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How Z-codes could be eating into your medical savings

 

When a patient is referred to a pathologist or radiologist by their doctor for specific tests needed to correctly diagnose or determine how severe a specific condition is and the condition is a Prescribed Minimum Benefit (PMB), an emergency or on the list of chronic conditions, the cost should be covered from the risk pool (pool of funds) and not from the member’s savings, or if there are no savings, rejected.

Medical scheme claims are assessed according to ICD10 codes, a process which happens routinely without human intervention. If the ICD10 code does not indicate a PMB, emergency or chronic condition, the claim would be paid from the savings account or not at all. As no diagnosis has yet been made by the doctor, a PMB ICD10 code cannot be noted on the form by the doctor requesting the tests.

However, once the tests are done, the pathologist can only write a report, not diagnose the condition. Only the treating doctor can do that. The lab therefore sends a report to the doctor; but it submits the account for the tests directly to the medical scheme, with a generic or “Z” ICD10 code.

The Medical Scheme’s system does not recognise the ICD10 code as referring to a PMB, emergency or chronic condition and therefore doesn’t pay for it from the risk pool.

Most members don’t even notice that these accounts are being paid from their medical savings accounts which might be one of the reasons why some savings accounts are used up early in the year.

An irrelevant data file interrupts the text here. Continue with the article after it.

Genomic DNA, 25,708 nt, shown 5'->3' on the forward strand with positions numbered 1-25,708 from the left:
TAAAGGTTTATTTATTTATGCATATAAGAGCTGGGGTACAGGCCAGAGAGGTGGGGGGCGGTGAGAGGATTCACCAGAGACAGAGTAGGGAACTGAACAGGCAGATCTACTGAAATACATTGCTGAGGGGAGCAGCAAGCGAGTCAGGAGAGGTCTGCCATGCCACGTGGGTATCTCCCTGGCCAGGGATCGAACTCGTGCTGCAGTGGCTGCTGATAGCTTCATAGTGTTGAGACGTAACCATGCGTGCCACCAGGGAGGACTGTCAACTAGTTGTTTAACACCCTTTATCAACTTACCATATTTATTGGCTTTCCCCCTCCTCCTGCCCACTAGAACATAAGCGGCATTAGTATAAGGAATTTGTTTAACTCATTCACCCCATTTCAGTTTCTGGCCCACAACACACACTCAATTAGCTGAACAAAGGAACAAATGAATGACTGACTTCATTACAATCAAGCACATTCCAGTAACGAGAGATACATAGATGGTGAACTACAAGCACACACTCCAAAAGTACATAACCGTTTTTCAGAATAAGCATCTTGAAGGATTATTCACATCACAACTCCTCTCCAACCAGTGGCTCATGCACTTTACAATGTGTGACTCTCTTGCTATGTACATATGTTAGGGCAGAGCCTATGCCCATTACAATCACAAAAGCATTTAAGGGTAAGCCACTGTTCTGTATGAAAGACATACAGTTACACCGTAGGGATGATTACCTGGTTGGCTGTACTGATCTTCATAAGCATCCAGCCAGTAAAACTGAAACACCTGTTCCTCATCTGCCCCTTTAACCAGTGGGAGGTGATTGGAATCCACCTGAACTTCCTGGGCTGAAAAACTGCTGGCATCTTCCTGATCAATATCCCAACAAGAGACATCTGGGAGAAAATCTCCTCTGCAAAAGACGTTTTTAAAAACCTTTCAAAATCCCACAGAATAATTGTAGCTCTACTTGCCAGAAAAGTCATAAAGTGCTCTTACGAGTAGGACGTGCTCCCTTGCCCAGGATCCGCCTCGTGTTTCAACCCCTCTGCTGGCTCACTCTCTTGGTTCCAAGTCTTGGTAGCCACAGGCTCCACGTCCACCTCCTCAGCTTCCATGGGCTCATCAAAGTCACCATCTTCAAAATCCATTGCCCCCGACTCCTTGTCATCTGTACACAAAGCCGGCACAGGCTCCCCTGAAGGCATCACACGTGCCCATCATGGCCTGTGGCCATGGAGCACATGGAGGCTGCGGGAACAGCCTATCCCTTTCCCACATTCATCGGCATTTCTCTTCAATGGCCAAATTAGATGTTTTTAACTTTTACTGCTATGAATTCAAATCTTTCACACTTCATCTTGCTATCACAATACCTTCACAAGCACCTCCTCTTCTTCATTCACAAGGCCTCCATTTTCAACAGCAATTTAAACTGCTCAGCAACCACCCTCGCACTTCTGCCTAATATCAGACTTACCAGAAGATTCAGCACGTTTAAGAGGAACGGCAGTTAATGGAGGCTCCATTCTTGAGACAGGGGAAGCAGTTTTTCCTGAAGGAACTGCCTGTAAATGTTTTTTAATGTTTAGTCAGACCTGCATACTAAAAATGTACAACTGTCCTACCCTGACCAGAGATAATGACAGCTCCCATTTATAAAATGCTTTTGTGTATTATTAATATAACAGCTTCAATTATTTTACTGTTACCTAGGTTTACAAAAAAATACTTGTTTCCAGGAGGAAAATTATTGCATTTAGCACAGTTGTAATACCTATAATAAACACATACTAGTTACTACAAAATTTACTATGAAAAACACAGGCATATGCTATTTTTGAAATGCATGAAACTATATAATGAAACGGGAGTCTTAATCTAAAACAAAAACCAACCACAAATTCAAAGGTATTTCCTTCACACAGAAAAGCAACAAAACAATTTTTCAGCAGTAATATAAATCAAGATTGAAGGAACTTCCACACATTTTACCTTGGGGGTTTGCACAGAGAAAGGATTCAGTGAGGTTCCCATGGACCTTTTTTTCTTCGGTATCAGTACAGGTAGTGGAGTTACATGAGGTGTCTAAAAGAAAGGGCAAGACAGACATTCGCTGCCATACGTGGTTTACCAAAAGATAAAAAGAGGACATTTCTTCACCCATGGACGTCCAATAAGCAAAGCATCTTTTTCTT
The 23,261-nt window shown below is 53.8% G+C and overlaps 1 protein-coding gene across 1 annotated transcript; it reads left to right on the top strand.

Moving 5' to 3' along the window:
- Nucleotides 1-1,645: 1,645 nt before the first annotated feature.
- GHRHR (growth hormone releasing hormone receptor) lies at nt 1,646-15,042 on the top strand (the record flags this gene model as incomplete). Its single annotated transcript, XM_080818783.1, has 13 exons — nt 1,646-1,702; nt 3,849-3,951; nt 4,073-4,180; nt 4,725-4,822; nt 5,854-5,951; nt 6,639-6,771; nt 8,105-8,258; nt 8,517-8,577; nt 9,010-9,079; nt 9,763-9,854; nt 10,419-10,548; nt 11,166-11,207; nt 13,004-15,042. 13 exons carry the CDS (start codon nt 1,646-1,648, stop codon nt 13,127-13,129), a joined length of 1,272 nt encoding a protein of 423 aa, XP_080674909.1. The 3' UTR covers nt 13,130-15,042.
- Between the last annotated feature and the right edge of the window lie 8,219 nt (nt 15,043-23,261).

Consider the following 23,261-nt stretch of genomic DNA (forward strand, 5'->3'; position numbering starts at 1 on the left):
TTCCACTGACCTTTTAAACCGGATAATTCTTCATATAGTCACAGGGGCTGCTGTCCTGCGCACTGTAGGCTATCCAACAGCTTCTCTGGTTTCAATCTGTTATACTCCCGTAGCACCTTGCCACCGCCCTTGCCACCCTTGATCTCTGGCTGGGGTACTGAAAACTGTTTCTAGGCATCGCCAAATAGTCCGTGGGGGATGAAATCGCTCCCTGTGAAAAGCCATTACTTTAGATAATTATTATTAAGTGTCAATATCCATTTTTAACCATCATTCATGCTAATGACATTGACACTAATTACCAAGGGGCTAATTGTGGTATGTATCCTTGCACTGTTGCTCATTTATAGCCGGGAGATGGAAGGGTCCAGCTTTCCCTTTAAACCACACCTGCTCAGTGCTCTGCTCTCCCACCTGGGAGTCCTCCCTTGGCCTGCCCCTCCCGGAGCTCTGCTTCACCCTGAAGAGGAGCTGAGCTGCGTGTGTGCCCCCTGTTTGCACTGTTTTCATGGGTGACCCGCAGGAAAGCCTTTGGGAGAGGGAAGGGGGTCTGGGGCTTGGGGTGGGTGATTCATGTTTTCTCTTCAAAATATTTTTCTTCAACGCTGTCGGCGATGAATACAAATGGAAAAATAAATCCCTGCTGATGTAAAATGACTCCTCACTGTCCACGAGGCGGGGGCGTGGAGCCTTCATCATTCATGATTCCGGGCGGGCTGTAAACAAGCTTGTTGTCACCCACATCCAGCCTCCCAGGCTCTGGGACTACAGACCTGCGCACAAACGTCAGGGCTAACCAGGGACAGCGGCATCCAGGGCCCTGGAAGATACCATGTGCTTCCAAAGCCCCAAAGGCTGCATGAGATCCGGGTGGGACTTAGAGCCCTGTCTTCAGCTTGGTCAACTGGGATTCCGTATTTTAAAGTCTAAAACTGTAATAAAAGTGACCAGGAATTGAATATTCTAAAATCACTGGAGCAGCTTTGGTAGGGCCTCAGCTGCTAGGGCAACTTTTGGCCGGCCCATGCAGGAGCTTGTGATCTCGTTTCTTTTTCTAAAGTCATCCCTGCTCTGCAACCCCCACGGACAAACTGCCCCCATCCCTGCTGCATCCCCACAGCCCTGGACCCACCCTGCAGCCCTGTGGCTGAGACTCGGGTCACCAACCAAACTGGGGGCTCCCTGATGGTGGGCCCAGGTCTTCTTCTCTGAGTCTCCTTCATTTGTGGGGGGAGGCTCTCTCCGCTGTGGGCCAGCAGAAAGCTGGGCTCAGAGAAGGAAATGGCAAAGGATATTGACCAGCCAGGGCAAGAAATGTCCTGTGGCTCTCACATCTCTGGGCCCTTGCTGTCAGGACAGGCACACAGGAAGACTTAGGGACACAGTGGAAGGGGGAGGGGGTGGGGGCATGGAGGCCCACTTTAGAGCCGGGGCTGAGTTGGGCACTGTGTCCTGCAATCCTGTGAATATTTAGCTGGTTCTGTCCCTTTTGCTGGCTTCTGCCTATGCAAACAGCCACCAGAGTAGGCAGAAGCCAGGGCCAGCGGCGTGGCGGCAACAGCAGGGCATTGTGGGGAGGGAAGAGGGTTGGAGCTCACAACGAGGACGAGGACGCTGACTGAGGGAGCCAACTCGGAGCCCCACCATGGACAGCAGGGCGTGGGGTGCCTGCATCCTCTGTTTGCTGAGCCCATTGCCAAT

Correct benefit pool

The Council for Medical Schemes (CMS) says it is always the treating doctor who is responsible to provide the final diagnostic code and it may not be provided or changed by the scheme. “If the scheme changes the code, the patient is then actually diagnosed by a person (not necessarily a clinically trained person) who did not consult with the patient, which is not allowed and may lead to legal action.”

 

But the buck stops with the member

“The member should ensure that a diagnostic code is added on the account and remind the treating healthcare practitioner to provide the codes. Although healthcare practitioners submit accounts to medical schemes, the members are ultimately responsible to ensure submission of their accounts within 120 days after the day of service,” the CMS says.

 

Convenience

Agility Health director of product development Dr Jacques Snyman says in the case of a follow-up of a previously diagnosed condition, the correct ICD codes are available. Doctors often supply them on the pathology request forms, “however these might not be captured by pathologists’ practices, who for convenience often simply use z-codes”.

He advises medical scheme members to confirm that the doctor enters the code on the pathology request form.

Snyman says Agility Health provides its client scheme members with a care-path for their specific disease, and their claims are decided on based on the care-path rather than the ICD code provided. “The care-path describes the frequency, type and numbers of clinical visits and tests usually associated with a specific diagnosis.” It also allows for the care-path to be updated should the patient need additional care or tests,” he says.

He advises members to ask their doctors to provide them with a list of their diagnoses and codes, as these are very useful when engaging with call centres from the schemes as well. “In terms of the rules of the scheme, it is a member’s responsibility to ensure claims are correctly submitted, which includes the use of the correct ICD code,” he says